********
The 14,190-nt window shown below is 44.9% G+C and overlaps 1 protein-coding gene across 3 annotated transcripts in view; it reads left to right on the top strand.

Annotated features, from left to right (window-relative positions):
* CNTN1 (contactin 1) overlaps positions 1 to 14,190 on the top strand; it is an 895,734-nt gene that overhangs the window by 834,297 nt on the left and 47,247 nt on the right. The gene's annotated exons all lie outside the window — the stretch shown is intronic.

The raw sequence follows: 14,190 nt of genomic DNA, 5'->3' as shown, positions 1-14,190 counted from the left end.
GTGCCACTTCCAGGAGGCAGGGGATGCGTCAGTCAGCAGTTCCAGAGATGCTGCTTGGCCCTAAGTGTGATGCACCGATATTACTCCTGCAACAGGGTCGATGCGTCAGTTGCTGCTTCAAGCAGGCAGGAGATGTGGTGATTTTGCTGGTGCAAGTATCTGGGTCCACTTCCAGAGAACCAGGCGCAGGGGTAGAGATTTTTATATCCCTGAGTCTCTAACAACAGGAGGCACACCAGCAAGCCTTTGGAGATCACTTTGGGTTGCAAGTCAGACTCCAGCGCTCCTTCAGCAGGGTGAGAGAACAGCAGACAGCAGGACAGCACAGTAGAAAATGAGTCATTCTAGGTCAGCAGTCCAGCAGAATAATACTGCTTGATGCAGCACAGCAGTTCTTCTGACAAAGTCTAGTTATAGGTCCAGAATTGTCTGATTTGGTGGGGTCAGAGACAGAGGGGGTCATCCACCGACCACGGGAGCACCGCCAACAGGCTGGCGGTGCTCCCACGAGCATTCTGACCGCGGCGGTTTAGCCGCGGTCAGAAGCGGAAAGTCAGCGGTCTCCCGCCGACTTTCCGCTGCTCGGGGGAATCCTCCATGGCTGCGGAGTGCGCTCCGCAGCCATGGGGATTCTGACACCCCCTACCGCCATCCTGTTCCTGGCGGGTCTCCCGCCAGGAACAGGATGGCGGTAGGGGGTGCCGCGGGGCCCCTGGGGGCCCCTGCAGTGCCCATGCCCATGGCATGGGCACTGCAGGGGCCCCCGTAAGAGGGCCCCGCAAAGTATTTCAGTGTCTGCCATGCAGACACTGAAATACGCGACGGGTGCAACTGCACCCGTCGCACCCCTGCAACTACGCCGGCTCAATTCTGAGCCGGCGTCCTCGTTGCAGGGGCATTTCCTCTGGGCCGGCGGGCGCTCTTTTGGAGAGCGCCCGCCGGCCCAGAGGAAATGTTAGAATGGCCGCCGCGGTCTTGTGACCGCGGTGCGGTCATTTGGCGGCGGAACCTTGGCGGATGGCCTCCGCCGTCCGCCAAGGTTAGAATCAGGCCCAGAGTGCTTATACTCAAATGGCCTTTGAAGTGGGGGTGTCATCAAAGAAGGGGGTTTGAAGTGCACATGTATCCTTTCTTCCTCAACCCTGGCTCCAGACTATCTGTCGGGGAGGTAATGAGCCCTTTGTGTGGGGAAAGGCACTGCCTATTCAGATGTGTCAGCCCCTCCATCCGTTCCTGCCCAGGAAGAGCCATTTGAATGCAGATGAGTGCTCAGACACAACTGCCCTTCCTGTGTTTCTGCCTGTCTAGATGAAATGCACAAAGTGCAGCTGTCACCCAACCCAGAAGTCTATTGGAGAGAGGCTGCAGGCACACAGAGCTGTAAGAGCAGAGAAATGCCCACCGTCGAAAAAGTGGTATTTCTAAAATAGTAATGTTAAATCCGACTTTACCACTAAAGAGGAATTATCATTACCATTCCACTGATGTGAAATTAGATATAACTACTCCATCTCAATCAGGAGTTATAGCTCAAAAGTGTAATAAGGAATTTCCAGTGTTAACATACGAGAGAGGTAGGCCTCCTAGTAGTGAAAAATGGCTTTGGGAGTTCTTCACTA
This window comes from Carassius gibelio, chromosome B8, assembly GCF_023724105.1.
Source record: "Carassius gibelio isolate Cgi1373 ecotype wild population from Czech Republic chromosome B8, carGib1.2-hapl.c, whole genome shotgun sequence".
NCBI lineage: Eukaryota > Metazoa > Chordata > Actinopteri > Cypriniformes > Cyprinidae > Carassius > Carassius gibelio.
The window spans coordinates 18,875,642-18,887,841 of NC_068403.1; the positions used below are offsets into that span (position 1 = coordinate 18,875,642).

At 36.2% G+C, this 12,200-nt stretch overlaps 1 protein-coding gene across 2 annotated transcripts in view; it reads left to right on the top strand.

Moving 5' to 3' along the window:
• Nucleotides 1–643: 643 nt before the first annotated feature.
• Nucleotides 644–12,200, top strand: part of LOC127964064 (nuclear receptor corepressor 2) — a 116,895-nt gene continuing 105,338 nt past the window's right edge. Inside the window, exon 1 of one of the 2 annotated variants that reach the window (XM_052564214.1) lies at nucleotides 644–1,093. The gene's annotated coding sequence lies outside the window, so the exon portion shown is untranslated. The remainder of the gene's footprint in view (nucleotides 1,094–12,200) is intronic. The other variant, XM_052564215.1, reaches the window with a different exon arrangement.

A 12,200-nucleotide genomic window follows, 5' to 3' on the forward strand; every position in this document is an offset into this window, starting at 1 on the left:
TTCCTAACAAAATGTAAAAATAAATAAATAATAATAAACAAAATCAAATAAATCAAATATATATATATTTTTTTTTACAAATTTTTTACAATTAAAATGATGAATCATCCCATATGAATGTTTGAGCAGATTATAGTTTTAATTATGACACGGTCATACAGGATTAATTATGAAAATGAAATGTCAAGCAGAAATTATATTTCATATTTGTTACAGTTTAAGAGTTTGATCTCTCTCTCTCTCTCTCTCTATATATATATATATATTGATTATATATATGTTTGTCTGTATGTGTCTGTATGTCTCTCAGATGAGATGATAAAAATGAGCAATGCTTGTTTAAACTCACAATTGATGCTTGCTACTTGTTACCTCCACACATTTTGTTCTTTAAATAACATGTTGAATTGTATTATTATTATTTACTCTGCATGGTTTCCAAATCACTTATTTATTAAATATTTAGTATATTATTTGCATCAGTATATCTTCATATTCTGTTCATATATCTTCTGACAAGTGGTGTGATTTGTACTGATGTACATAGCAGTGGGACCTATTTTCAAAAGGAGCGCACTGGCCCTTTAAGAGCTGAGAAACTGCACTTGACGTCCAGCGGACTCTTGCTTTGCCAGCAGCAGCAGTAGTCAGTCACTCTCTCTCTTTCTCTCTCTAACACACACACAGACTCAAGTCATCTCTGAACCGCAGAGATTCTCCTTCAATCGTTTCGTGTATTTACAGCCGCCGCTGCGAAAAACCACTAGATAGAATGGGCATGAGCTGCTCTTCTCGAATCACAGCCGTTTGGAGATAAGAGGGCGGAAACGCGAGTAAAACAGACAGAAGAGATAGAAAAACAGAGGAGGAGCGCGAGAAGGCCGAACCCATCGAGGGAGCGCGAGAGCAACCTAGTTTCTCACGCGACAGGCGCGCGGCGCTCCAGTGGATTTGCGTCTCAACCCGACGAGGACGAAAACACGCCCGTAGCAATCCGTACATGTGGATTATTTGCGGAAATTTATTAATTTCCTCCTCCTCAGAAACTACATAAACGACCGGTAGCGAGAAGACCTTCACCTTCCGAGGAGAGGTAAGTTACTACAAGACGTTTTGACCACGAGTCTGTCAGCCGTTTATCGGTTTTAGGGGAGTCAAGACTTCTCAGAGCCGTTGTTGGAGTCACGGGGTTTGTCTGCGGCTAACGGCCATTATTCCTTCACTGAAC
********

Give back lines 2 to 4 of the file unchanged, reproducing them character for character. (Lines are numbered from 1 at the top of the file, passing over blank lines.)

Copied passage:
Annotated features, from left to right (window-relative positions):
* CNTN1 (contactin 1) overlaps positions 1 to 14,190 on the top strand; it is an 895,734-nt gene that overhangs the window by 834,297 nt on the left and 47,247 nt on the right. The gene's annotated exons all lie outside the window — the stretch shown is intronic.

The raw sequence follows: 14,190 nt of genomic DNA, 5'->3' as shown, positions 1-14,190 counted from the left end.